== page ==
Presentation on theme: "Tips on use of Bluetooth Radios with ADCPs. Please note: The use of brand names does not constitute endorsement by the USGS or USGS personnel. Information."— Presentation transcript:
Please note: The use of brand names does not constitute endorsement by the USGS or USGS personnel. Information provided in this presentation is for informational purposes only.
Overview Available wireless radio options for data transfer systems. 900 MHz systems WiFi systems Integrated systems Bluetooth systems Bluetooth configuration examples Common issues
Radio Modems Allow scientists to make ADCP measurements and collect general environmental data remotely. Increases the versatility of ADCPs; measurements can now be made off of bridges, cableways, and other methods. Increased safety margin, by keeping scientists off the water.
One Person ADCP Measurements Traditionally have been conducted by two people. Two person measurements work well for flood conditions and complicated measurement sites due to safety considerations. Two person measurements may be costly and time consuming. Mechanical meter measurements are typically conducted by one person. Many USGS offices are using various techniques for making one person ADCP measurements. Dollies, Hand Held Golf carts, and tablet PCs among some of the techniques used.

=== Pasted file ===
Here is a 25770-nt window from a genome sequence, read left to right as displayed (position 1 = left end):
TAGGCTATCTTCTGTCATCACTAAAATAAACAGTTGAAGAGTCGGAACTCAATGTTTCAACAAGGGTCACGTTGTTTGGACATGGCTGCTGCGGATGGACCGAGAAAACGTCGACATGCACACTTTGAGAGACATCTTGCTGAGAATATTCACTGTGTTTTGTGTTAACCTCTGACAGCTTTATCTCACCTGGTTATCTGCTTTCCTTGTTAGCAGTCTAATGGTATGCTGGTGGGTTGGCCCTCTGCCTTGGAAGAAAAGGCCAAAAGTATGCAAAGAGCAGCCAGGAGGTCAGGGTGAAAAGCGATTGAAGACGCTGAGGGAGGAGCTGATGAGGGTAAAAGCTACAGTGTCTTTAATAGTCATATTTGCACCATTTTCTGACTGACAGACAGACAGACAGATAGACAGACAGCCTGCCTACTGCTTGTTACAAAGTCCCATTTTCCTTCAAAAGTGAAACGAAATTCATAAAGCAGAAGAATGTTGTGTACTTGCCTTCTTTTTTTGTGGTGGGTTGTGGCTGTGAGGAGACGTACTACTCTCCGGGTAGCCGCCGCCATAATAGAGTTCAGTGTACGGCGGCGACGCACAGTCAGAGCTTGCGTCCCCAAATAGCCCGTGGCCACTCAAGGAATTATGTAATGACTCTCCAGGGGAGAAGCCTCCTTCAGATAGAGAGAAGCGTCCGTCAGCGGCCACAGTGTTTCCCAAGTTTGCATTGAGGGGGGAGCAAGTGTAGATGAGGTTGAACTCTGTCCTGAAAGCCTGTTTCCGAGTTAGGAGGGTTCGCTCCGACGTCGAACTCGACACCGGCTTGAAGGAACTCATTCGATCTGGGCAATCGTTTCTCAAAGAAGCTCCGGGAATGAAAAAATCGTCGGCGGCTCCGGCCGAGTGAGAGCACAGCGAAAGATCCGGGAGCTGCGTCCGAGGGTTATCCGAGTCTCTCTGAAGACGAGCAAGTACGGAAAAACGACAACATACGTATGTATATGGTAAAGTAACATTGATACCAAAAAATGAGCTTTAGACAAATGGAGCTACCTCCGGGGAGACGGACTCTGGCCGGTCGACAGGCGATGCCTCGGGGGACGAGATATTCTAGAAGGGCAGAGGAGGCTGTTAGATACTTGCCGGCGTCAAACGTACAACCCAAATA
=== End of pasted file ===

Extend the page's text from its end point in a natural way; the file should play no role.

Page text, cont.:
Internal Bluetooth Enabled Tablet PC Shown is an example of a tablet PC and a Samsung Q1 Ultramobile PC, both with built in Bluetooth/WiFi radio. Note: External Bluetooth may still be desired for extended range.
900 MHz/2.4 GHz Spread Spectrum Reliable, easy to use, proven technology Extended range of 5 miles up to 60 miles Needs serial port on laptop FHSS (frequency hopping spread spectrum) High speed 115.2 Kbps throughput Throughput limitations when multiplexing RS-232/485 protocol Use 10-15 volt power supply Cables and batteries increase the amount of equipment at the laptop end May be expensive (~$3,500 - $6,000+ depending on setup)
WiFi Used in many commercially available products (PCs, phones, PDAs) High speed 115.2 Kbps throughput FHSS (frequency hopping spread spectrum) RS-232/485 protocol Up to 200 foot range Capable of high throughput with multiple devices Possible data phasing issues Limited testing with environmental data collection systems Slightly more complicated setup Can order Oyster PE Riverboat without the Oyster PE and the wiring will work for a WIFI setup without hull modification Slightly higher cost than Bluetooth (~$700)